The options X, O, T, A, and M are the usual Mixed Methods, Outgroup,
Threshold, Ancestral
States, and Multiple Data Sets options. They are described in the Main
documentation file and in the Discrete Characters Programs documentation
file. The O option is only acted upon if the final tree is unrooted.
The option P toggles between the CaminSokal parsimony criterion
and the Wagner parsimony criterion. Options F and H reset the
variables howoften (F) and howmany (H). The user is prompted for the new
values. By setting these larger the program will report its progress less
often (howoften) and will run longer (howmany times howoften). These values
default to 100 and 1000 which
guarantees a search of 100,000 trees, but these can be changed. Note that
option F in this program is not the Factors option available in some of
the other programs in this section of the package.
The A (Ancestral states) option works in the usual way, described in the
Discrete Characters Programs documentation file. If
the A option is not used, then the program will assume 0 as the
ancestral state for those characters following the CaminSokal method,
and will assume that the ancestral state is unknown for those characters
following Wagner parsimony. If any characters have unknown ancestral
states, and if the resulting tree is rooted (even by outgroup),
a table will be printed out
showing the best guesses of which are the ancestral states in each
character.
The S (Simple) option alters a step in PENNY which reconsiders the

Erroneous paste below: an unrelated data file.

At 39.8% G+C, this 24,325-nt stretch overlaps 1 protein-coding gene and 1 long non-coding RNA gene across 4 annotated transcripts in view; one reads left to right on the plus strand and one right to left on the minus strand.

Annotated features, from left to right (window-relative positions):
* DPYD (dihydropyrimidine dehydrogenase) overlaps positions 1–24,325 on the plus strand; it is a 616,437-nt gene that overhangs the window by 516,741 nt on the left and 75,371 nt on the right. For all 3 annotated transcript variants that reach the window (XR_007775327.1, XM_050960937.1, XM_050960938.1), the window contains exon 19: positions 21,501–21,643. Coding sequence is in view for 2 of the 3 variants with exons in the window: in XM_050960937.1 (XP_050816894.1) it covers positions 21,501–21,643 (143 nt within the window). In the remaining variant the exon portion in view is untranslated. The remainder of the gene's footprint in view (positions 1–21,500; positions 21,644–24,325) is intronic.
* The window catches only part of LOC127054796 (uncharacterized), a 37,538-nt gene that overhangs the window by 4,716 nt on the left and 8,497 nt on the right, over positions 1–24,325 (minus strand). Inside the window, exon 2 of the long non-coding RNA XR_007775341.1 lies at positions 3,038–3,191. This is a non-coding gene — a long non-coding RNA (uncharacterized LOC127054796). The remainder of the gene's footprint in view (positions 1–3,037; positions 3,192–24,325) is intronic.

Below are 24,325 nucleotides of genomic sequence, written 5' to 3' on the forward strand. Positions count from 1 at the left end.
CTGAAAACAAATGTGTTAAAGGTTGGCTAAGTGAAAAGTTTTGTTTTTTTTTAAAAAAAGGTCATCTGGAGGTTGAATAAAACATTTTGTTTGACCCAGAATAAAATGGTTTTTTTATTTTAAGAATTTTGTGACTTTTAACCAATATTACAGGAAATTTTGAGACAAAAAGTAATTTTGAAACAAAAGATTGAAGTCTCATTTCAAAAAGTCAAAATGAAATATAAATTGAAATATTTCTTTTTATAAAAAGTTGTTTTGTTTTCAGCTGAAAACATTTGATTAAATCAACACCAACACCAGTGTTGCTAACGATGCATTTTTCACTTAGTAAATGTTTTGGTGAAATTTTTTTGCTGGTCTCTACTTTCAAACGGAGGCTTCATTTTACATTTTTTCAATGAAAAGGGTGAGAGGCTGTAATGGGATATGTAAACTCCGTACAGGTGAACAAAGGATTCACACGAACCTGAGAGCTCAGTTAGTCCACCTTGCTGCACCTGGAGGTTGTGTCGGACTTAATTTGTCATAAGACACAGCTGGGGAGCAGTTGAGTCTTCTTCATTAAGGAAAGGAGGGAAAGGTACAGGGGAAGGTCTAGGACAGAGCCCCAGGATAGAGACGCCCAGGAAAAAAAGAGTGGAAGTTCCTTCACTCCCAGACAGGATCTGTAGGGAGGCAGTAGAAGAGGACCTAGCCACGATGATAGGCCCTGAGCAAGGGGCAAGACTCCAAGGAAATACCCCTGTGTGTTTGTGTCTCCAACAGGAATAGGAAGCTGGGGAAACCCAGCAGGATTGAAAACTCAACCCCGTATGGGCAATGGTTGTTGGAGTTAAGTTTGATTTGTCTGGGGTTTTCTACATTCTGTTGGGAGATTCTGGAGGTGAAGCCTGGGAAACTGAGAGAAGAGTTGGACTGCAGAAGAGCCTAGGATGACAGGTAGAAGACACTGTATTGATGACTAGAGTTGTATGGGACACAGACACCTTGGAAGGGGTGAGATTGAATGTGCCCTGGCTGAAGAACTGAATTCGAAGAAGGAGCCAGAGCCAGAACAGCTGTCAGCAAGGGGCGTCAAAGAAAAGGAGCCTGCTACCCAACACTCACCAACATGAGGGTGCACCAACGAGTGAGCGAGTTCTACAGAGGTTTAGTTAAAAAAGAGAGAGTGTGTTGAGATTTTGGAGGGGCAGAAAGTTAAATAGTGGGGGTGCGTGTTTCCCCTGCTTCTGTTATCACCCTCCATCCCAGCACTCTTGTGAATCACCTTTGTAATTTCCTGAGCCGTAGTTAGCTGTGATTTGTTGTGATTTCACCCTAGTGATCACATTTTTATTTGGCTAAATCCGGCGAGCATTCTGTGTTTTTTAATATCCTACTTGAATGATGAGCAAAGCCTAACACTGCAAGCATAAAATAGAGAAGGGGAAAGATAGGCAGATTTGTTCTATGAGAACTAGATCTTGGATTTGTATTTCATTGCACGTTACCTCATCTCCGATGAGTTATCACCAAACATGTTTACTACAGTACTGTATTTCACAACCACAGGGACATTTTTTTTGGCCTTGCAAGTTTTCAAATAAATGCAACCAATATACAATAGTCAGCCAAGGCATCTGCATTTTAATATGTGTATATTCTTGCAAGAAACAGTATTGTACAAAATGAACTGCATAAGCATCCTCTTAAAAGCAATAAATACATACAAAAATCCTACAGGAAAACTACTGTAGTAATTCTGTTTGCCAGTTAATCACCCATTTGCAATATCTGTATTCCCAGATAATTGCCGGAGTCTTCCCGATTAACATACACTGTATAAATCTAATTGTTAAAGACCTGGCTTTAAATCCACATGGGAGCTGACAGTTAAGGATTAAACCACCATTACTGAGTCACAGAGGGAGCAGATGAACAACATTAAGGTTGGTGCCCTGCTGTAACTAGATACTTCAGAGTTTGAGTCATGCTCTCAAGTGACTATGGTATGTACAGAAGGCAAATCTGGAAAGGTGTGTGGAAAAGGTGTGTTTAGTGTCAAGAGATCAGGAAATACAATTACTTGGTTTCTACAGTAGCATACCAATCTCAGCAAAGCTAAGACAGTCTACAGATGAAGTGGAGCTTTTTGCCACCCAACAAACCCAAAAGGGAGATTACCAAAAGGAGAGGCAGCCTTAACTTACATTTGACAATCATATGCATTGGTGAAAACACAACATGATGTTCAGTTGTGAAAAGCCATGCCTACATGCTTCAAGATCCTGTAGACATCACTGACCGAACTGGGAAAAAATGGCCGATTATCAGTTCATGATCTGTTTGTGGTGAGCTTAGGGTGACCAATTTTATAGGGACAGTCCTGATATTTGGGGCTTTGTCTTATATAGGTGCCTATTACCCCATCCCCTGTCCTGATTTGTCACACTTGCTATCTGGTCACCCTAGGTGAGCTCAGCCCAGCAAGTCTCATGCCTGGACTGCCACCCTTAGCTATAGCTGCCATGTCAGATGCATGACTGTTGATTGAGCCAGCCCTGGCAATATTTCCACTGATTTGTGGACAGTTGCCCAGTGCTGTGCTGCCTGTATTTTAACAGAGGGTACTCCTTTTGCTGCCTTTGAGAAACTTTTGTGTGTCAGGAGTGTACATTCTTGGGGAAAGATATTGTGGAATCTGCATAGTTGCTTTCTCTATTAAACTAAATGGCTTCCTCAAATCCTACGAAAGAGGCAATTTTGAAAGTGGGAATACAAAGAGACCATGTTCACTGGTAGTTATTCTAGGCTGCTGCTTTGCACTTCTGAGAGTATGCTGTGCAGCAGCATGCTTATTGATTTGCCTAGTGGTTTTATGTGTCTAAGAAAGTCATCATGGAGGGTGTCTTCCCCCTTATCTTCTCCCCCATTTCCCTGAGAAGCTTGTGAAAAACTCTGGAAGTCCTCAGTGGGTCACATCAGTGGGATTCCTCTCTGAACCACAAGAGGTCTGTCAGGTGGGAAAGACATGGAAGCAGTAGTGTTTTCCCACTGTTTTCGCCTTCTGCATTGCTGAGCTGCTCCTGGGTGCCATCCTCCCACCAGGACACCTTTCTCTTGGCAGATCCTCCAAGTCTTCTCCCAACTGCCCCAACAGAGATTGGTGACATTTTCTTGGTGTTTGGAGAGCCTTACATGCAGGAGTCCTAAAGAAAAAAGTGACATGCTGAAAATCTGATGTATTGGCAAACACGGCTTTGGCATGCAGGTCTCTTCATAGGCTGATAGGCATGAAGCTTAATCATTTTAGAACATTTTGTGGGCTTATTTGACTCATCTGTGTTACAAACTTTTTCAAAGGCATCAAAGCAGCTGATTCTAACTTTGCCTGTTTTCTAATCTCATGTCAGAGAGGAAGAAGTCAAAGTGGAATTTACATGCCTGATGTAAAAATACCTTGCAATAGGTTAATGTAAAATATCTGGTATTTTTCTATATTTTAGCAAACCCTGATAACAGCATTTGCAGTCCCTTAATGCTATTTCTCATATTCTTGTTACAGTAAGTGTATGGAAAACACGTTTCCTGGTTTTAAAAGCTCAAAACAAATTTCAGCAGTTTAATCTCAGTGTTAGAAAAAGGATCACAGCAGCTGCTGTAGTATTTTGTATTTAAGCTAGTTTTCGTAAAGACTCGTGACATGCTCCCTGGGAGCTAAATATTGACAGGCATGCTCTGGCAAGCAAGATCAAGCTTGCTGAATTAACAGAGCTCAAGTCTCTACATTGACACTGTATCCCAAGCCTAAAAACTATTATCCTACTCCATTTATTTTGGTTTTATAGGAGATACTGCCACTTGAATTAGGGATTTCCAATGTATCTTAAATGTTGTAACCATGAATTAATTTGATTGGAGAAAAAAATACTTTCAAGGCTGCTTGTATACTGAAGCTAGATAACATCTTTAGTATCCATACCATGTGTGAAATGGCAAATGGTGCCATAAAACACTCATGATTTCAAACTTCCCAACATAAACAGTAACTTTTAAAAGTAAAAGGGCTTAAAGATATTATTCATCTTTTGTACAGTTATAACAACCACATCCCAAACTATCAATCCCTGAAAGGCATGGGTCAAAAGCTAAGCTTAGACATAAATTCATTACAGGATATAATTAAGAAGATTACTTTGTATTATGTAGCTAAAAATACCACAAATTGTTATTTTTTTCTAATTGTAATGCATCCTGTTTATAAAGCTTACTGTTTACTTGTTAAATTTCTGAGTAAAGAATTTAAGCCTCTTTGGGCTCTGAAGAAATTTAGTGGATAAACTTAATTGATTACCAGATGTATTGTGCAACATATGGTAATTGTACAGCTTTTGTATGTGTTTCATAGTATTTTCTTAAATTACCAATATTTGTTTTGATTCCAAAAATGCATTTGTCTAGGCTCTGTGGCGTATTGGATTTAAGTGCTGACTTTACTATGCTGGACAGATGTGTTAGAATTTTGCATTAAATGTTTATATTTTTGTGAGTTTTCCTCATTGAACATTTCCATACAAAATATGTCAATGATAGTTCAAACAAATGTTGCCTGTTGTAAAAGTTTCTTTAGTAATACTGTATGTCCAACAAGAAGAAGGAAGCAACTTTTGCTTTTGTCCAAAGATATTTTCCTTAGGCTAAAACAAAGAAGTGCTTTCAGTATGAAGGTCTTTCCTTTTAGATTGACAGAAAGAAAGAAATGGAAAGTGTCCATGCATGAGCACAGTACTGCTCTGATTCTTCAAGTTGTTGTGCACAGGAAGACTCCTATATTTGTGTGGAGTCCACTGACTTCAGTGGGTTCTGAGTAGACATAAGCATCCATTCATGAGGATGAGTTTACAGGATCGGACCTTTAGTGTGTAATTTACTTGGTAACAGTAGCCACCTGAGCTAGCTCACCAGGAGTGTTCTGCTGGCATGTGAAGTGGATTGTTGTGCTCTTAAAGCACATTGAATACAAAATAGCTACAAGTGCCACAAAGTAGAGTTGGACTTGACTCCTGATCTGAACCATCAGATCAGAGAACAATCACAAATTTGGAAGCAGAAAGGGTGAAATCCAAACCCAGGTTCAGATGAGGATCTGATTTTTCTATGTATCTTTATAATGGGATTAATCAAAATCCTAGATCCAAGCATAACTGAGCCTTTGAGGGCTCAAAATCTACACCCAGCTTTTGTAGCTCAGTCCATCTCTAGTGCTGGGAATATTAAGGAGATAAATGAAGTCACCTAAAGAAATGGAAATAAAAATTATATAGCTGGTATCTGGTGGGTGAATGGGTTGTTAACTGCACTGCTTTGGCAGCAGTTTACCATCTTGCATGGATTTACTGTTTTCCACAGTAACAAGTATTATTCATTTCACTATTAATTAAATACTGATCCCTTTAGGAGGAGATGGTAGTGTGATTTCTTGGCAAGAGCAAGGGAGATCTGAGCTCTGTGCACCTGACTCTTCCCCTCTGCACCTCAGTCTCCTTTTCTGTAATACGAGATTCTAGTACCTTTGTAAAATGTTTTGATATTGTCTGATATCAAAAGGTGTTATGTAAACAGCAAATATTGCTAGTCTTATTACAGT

order in which species are added to the tree. Normally the decision as to
what species to add to the tree next is made as the first tree is being
constructed; that ordering of species is not altered subsequently. The
S option causes it to be continually reconsidered. This will probably
result in a substantial increase in run time, but on some data sets of
intermediate messiness it may help. It is included in case it might prove
of use on some data sets.
The F (Factors)
option is not available in this program, as it would have no effect on
the result even if that information were provided in the input file.
The final output is standard: a set of trees, which
will be printed as rooted or unrooted
depending on which is appropriate, and if the user elects to see them,
tables of the number of changes
of state required in each character. If the Wagner option is in force for a
character, it may not be possible to unambiguously locate the places on
the tree where the changes occur, as there may be multiple possibilities. A
table is available to be printed out after each tree, showing for each branch
whether
there are known to be changes in the branch, and what the states are inferred
to have been at the top end of the branch. If the inferred state is a "?"
there will be multiple equallyparsimonious assignments of states; the user
must work these out for themselves by hand.
If the CaminSokal parsimony method (option C or S)
is invoked and the A option is also used, then the program will
infer, for any character whose ancestral state is unknown ("?") whether the
ancestral state 0 or 1 will give the fewest state changes. If these are
tied, then it may not be possible for the program to infer the
state in the internal nodes, and these will all be printed as ".". If this